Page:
The obscuring of one celestial body by another (1) A Solar Eclipse occurs when the Moon comes between the Earth and the Sun In a total eclipse, the solar disk is completely obscured; in a partial eclipse the solar disk is only partly obscured An annular eclipse occurs when the Moon is near its apogee and the apparent diameter of the Moon is less than that of the Sun so that the Sun is never completely obscured "First and last contacts" are defined as the times of tangency of the solar and lunar disks A central eclipse (which can be total or annular) has two additional times of tangency: "second contact," when maximum eclipse begins, and "third contact," when it ends The last glimpses of the Sun through the lunar valleys, just before second contact, are known as Baily's beads (2) A lunar eclipse occurs when the Moon enters the shadow cast by the Earth (3) Spacecraft in the Earth's shadow are said to be in eclipse
cause an eclipse of; of celestial bodies; "The moon eclipsed the sun"
The hiding or blocking of one celestial object from another
If one thing is eclipsed by a second thing that is bigger, newer, or more important than it, the first thing is no longer noticed because the second thing gets all the attention. The gramophone had been eclipsed by new technology such as the compact disc = overshadow. The passage of all or part of one celestial body into the shadow of another, the eclipsing body. Observers on Earth experience two major types lunar eclipses and solar eclipses each of which involves the Sun and the Moon. The type observed depends on whether Earth is the eclipsing body or the body in shadow. In a lunar eclipse the orbit of the Moon carries it through Earth's shadow. Observers see the full Moon dim considerably, but it remains faintly visible. In a solar eclipse the Moon is the eclipsing body, passing between Earth and the Sun while casting a traveling shadow across Earth's lighted surface. Observers along the shadow's path see a total or partial obscuring of the Sun's disk by the Moon's silhouette. The shadow cast by the eclipsing body consists of the central umbra, into which no direct sunlight penetrates (total eclipse), and the encircling penumbra, reached by light from only part of the Sun's disk (partial eclipse). Solar eclipses visible from different parts of Earth occur two to five times a year; one total solar eclipse occurs in most years. When Earth is closest to the Sun and the Moon farthest from Earth, the Moon's silhouette may fall entirely within the Sun's disk, with a ring of the disk visible around it (annular eclipse). Lunar eclipses occur twice in most years. Other kinds of eclipses include those of the Sun by Mercury or Venus (transits), of distant stars by planets or planetary satellites (occultations), and of stars by orbiting companion stars (see eclipsing variable star). See also Baily's beads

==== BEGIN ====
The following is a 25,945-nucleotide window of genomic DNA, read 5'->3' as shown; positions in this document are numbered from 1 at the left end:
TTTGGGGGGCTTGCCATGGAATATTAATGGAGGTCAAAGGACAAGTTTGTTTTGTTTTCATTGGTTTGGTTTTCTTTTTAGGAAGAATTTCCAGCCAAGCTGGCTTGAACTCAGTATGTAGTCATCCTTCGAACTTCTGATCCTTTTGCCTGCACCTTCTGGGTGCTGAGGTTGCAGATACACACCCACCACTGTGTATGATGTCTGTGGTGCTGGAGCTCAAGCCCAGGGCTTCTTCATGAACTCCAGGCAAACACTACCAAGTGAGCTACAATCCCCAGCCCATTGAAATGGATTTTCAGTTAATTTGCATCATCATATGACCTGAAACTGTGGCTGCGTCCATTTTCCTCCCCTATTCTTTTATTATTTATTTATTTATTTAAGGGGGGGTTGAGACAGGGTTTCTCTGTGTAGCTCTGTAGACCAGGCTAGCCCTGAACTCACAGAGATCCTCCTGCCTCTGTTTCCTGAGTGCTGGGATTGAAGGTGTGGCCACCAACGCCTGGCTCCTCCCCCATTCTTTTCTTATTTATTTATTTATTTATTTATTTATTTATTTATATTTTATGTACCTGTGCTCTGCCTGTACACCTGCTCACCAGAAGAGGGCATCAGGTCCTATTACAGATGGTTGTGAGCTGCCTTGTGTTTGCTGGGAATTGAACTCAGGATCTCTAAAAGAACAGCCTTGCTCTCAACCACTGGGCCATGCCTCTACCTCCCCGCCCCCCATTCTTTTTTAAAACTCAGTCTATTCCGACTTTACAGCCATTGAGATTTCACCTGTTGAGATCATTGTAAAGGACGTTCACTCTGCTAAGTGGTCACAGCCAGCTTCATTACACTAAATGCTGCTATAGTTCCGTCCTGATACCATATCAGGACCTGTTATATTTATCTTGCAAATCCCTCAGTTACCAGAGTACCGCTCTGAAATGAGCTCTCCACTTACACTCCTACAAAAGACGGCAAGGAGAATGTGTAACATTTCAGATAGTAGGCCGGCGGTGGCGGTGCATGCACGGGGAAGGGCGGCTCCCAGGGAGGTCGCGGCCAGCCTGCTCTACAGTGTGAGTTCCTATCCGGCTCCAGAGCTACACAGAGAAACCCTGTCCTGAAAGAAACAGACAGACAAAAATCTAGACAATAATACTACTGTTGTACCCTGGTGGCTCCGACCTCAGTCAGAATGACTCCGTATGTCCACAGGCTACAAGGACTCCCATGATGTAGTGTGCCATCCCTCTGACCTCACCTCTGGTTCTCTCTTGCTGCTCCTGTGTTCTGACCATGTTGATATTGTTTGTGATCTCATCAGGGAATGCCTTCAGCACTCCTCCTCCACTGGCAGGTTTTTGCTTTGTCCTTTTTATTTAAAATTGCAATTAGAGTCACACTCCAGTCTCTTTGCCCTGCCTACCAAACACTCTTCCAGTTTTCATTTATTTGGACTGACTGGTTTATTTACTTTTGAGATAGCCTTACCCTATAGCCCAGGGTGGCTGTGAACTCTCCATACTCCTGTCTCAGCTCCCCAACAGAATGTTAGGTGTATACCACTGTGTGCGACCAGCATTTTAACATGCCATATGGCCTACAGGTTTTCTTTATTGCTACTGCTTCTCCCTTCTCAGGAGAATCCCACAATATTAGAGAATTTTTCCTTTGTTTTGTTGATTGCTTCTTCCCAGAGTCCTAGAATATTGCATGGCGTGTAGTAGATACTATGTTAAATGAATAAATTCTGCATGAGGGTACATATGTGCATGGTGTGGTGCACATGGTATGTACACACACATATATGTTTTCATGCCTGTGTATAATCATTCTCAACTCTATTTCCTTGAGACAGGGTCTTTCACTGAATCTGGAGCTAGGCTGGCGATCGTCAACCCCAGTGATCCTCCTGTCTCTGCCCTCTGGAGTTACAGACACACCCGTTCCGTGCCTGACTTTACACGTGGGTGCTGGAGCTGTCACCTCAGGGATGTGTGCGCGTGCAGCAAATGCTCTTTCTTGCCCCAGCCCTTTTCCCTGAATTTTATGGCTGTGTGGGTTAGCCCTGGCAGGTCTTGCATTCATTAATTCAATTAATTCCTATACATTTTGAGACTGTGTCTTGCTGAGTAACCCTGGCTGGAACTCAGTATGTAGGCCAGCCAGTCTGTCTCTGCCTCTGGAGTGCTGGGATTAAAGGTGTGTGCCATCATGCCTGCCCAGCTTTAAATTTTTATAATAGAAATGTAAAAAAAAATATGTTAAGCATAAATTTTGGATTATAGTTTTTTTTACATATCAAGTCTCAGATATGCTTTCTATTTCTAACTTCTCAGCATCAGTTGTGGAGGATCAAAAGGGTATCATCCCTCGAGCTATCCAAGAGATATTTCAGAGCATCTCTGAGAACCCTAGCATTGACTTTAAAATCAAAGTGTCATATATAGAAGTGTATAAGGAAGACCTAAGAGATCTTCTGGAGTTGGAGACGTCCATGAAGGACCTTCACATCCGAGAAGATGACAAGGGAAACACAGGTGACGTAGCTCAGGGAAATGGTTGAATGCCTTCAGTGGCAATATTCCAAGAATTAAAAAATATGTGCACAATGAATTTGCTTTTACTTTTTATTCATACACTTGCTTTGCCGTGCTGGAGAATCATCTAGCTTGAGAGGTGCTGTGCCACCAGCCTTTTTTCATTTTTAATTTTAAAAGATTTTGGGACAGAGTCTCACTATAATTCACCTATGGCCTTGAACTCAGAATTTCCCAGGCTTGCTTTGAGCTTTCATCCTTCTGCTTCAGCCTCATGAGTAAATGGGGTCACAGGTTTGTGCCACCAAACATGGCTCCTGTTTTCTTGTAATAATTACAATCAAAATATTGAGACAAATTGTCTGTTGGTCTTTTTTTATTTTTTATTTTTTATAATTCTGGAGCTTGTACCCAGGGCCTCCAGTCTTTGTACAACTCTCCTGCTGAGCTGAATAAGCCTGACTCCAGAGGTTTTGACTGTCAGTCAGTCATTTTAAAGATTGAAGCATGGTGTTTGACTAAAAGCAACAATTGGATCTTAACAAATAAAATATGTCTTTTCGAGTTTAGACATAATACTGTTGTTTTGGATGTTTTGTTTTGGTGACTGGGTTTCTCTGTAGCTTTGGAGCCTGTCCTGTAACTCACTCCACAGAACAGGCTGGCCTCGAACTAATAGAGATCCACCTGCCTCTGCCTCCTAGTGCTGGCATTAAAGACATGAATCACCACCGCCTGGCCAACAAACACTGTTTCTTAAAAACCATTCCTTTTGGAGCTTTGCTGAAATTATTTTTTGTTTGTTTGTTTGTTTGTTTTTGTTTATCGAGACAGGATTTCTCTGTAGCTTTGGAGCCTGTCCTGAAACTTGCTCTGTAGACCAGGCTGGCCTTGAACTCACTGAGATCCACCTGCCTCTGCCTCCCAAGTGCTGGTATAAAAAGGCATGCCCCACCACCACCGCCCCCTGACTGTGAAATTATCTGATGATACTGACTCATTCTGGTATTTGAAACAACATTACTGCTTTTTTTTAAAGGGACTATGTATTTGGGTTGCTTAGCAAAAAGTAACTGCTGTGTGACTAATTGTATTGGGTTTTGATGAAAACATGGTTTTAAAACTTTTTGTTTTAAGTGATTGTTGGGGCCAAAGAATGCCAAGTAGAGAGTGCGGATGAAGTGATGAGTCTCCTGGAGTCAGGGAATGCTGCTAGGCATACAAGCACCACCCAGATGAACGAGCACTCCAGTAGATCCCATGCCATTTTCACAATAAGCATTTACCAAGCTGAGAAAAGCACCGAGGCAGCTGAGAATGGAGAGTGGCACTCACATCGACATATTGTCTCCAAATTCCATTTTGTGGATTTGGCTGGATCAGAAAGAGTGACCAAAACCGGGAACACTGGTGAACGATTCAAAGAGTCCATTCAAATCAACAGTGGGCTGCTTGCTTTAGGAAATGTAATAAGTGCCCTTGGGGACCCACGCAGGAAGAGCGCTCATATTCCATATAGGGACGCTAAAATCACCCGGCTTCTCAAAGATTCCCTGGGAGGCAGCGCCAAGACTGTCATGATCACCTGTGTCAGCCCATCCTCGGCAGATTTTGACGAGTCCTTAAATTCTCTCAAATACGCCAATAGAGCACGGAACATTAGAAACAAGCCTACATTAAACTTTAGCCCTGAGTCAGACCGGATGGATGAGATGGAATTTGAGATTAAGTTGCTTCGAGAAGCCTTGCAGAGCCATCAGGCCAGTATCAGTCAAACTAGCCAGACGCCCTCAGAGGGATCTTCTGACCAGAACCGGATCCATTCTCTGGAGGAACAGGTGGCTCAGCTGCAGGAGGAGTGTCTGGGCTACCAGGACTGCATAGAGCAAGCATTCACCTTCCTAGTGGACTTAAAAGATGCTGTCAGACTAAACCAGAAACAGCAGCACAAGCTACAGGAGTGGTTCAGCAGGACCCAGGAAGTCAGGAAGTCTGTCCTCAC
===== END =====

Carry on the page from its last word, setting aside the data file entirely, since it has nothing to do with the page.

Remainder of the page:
An interception or obscuration of the light of the sun, moon, or other luminous body, by the intervention of some other body, either between it and the eye, or between the luminous body and that illuminated by it
To suffer an eclipse
The total or partial blocking of one celestial body by another
The partial or total apparent darkening of the sun when the moon comes between the sun and the Earth (solar eclipse), or the darkening of the moon when the full moon is in the Earth's shadow (lunar eclipse)
(a) When one body moves between an observer and the body being observed, obscuring the view Solar eclipses occur when the Moon moves between the Sun and the Earth; lunar eclipses occur when the Sun is directly on the opposite side of the Earth to the Moon, causing the Earth's shadow to be projected onto the Moon The tilt of the Moon's orbit ensures that there can be no more than seven eclipses per year (b) Like a kind of cinema for goblins They particularly like the showiness of a good total solar eclipse
the alignment of celestial bodies so that one is obscured, either partially or totally, by the other
cause an eclipse of (a celestial body) by intervention; "The Sun eclipses the moon today"; "Planets and stars often are occulted by other celestial bodies"
A chance alignment between the Sun, or any other celestial object, and two other celestial objects in which one body blocks the light of the Sun, or other body, from the other In effect, the outer object moves through the shadow of the inner object
The cutting off of all or part of the light of one body by another; in planetary science, the passing of one body into the shadow of another
of; to sully; to cloud; to throw into the shade by surpassing
The partial or total obscuration of a bright object by a shadow A solar eclipse occurs when the Moon passes between the Earth and the Sun, blocking out the light from the Sun A lunar eclipse occurs when a the Earth passes between the Sun and the Moon, and the Earth's shadow obscures the full Moon
When one heavenly body obscures another for a short period of time, creating a temporary veil or shadow For example, a Solar (Sun) eclipse is when the Moon passes between the Earth and the Sun, blotting out some or all of the Sun's light
Of atronomical bodies, to cause an eclipse